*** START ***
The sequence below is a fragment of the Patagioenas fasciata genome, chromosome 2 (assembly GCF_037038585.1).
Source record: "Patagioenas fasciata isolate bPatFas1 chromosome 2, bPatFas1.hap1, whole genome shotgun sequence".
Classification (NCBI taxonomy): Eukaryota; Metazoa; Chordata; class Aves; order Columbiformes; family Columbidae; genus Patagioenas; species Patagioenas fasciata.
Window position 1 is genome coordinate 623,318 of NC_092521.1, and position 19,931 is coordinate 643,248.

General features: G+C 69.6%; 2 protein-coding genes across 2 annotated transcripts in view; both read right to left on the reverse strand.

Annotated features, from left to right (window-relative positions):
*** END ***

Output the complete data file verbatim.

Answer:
The sequence below is a fragment of the Patagioenas fasciata genome, chromosome 2 (assembly GCF_037038585.1).
Source record: "Patagioenas fasciata isolate bPatFas1 chromosome 2, bPatFas1.hap1, whole genome shotgun sequence".
Classification (NCBI taxonomy): Eukaryota; Metazoa; Chordata; class Aves; order Columbiformes; family Columbidae; genus Patagioenas; species Patagioenas fasciata.
Window position 1 is genome coordinate 623,318 of NC_092521.1, and position 19,931 is coordinate 643,248.

General features: G+C 69.6%; 2 protein-coding genes across 2 annotated transcripts in view; both read right to left on the reverse strand.

Annotated features, from left to right (window-relative positions):